You might be asking yourself now how I passed all those hours. It wasn't easy but thanks to my computer I watched Red Dawn, the Red Dawn Remake and the Man with the Iron Fist. I even ate my dinner and snack while heating the Cosmo out of the stock. I just hope this thing doesn't sweat much when I take it shooting for all the effort I put into it. I never sweated Cosmo out of a weapon before but the amount that I got out didn't seem like much, it just lightly beaded up.
Oh and thanks to all of you for the helpful advice, hopefully this thread helps others along the way. Now that I got this Mosin squared away I got a hankering to get my hands on a M44, can't wait to shoot this one in the mean time.
Last edited by LifeInPa; February 24th, 2013 at 03:33 AM.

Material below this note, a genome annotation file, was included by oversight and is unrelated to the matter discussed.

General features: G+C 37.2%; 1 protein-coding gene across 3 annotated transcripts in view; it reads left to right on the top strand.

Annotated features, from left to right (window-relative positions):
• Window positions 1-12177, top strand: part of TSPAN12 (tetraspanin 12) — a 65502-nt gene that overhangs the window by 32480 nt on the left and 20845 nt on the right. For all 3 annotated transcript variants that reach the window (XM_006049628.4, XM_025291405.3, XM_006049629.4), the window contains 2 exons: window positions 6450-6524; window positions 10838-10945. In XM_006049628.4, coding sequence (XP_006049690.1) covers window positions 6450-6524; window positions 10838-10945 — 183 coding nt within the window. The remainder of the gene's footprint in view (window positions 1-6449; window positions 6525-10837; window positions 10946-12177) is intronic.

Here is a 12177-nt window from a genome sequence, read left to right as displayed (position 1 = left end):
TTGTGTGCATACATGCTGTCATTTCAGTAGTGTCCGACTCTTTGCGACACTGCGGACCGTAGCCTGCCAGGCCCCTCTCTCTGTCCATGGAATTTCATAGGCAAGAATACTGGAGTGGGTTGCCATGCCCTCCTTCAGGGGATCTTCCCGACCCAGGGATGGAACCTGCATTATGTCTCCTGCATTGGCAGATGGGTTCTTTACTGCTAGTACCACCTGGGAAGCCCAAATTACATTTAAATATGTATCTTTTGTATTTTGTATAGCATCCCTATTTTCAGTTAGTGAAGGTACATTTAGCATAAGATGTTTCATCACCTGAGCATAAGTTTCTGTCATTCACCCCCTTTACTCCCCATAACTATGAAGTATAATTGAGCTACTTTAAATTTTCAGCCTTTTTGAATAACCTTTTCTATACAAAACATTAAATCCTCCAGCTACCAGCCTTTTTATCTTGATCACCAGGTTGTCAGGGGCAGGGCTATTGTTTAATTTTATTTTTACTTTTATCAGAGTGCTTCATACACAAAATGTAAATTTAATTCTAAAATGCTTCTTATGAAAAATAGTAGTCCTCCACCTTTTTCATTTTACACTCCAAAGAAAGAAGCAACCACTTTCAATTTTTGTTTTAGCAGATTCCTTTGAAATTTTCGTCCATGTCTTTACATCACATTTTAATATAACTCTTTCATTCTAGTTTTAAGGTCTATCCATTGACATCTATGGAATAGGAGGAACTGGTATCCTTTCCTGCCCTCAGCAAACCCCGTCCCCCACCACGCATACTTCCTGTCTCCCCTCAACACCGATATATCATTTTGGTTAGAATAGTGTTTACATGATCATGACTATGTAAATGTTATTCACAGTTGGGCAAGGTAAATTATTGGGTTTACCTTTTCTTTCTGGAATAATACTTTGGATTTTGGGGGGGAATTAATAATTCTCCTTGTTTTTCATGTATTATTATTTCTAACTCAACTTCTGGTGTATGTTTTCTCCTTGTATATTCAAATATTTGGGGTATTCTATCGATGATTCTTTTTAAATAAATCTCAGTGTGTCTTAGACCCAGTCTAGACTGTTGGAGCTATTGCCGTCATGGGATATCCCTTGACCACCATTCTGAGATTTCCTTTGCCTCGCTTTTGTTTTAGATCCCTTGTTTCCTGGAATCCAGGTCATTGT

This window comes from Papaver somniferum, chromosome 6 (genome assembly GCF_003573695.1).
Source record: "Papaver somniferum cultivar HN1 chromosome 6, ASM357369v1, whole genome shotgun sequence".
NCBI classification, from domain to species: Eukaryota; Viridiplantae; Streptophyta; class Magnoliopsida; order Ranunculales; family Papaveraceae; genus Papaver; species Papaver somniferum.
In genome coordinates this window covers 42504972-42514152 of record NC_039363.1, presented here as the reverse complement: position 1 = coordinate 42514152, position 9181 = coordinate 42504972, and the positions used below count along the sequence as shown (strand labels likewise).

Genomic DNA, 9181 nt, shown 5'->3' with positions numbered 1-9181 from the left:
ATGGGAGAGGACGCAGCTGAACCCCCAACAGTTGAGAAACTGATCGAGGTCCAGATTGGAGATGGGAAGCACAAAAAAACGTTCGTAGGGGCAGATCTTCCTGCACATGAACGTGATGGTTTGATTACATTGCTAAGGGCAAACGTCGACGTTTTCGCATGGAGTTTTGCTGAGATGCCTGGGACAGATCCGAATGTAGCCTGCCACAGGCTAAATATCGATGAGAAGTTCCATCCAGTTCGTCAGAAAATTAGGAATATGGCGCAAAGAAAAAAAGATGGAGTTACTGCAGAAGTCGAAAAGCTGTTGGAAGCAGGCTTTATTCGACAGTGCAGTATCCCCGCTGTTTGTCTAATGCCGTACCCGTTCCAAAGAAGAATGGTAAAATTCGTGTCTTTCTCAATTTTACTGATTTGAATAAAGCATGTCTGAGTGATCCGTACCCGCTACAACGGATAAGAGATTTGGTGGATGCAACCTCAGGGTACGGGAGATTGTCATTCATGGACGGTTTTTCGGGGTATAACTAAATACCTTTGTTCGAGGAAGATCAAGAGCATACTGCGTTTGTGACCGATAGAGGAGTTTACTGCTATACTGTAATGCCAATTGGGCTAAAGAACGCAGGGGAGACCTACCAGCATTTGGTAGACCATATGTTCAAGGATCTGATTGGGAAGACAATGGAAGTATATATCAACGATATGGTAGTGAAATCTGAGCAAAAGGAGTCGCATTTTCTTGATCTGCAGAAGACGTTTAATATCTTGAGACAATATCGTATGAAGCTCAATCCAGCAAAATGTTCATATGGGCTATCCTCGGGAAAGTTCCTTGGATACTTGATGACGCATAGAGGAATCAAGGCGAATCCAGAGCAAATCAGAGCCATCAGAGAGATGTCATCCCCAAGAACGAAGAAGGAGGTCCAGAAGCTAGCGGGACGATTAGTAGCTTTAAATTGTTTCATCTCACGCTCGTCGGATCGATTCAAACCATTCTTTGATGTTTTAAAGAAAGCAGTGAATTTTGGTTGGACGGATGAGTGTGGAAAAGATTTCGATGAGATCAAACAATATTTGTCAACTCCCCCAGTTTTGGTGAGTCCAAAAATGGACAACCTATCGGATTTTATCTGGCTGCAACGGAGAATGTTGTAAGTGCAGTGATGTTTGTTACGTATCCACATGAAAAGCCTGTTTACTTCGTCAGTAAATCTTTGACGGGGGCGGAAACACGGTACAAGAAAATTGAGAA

Sanity, yours if you can keep it.....
Nice job with cleaning the Mosin Nagant. I've done two of them so far and I got another two (hex receivers) coming in early next week.
This is how I clean the barrel: Bought a 4" wide 4' long PVC pipe from Home Depot. Capped off one end with a screw cap (useful to pull the barrel out if you can't access it from the open side). Put the barrel into the pipe and pour in boiling water until full. I then clean the bolt before coming back to clean the barrel.
Thanks to all for the organized info! My stocks finish seems to get markered up way too easy, so I plan on refinishing it. After several coats of stain, if I polyurethane the thing, do you think there would be any problems or would it effectively seal in the remaining soaked in cosmo?
I've cleaned 4 Nagants and an SKS in the last couple of weeks and have gotten a chance to play with a couple of different chemicals and processes to clean them.
A couple of things I've learned: